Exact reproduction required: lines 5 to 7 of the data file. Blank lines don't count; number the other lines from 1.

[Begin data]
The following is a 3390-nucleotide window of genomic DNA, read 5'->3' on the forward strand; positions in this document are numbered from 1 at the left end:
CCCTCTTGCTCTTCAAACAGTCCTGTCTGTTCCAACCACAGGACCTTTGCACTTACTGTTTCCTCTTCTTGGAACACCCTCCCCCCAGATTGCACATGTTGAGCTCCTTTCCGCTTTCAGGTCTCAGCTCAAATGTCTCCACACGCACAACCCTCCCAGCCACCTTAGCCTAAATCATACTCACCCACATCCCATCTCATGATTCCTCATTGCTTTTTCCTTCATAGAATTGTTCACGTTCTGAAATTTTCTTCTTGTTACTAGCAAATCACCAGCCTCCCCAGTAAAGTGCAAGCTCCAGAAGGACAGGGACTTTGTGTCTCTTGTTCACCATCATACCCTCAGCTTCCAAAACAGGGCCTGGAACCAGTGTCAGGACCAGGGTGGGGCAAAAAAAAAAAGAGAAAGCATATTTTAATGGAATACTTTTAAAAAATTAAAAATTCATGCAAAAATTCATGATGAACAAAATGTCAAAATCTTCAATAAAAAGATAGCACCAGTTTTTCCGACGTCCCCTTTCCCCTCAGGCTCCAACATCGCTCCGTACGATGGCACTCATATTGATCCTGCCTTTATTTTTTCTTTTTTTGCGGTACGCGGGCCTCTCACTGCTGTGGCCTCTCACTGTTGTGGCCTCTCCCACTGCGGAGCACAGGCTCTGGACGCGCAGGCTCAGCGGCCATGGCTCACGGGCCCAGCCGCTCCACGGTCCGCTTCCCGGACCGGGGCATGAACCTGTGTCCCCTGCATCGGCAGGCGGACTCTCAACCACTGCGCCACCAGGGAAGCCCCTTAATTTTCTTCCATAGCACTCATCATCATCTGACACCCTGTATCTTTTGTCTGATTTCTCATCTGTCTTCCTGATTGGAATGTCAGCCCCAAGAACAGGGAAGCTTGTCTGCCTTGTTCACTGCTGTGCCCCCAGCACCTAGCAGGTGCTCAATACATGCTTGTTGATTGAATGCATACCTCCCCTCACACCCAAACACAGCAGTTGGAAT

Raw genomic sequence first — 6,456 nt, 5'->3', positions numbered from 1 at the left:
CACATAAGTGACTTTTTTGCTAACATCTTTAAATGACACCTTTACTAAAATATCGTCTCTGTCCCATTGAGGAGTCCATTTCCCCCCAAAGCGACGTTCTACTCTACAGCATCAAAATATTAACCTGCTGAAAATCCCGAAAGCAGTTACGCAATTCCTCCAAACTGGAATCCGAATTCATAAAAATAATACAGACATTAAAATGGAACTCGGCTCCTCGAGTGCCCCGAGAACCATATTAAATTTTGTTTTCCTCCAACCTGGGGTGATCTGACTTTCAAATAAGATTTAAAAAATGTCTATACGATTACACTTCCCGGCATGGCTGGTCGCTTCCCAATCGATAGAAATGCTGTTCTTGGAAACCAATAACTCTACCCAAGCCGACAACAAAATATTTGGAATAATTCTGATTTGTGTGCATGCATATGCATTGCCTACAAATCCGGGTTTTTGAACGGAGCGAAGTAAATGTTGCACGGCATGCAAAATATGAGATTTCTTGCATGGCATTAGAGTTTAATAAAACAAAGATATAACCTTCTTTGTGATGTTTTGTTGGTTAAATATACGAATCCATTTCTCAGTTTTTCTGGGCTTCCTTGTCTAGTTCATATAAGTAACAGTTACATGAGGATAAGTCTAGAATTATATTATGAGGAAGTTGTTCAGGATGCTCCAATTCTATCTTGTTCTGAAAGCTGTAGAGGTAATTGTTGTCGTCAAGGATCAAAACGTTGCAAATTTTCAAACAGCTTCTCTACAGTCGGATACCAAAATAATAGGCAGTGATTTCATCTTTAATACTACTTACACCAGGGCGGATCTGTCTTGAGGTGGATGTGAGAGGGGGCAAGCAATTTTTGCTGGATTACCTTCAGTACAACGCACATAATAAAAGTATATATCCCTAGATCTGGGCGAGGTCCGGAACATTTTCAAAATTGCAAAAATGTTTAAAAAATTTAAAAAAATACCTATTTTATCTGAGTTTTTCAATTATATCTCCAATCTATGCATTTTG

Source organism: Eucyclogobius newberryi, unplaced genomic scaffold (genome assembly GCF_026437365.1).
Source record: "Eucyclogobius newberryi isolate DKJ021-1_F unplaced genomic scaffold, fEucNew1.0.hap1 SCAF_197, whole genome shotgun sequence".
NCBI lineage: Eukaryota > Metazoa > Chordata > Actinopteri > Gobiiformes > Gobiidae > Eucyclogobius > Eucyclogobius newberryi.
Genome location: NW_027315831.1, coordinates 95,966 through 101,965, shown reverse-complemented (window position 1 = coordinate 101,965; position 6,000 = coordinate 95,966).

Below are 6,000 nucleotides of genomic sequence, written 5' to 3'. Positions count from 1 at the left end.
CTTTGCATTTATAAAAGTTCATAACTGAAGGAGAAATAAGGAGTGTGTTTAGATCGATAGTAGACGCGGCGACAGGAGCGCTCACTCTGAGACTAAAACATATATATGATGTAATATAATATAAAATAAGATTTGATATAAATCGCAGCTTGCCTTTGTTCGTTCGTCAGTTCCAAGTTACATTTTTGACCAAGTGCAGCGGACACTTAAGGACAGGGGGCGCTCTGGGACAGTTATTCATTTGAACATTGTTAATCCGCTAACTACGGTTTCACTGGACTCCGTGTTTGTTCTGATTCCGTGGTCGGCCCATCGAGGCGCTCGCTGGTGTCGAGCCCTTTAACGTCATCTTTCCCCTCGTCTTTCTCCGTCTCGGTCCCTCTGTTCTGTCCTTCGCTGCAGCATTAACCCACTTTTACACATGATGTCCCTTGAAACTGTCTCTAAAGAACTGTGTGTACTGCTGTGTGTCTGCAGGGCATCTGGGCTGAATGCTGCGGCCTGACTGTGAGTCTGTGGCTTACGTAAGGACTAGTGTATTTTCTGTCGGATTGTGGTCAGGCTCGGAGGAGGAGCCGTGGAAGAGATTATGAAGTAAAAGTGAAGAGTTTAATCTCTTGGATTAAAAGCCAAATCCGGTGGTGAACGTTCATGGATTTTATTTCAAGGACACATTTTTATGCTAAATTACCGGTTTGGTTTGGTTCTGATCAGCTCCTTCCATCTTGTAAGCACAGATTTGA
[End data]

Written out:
Source organism: Eucyclogobius newberryi, unplaced genomic scaffold (genome assembly GCF_026437365.1).
Source record: "Eucyclogobius newberryi isolate DKJ021-1_F unplaced genomic scaffold, fEucNew1.0.hap1 SCAF_197, whole genome shotgun sequence".
NCBI lineage: Eukaryota > Metazoa > Chordata > Actinopteri > Gobiiformes > Gobiidae > Eucyclogobius > Eucyclogobius newberryi.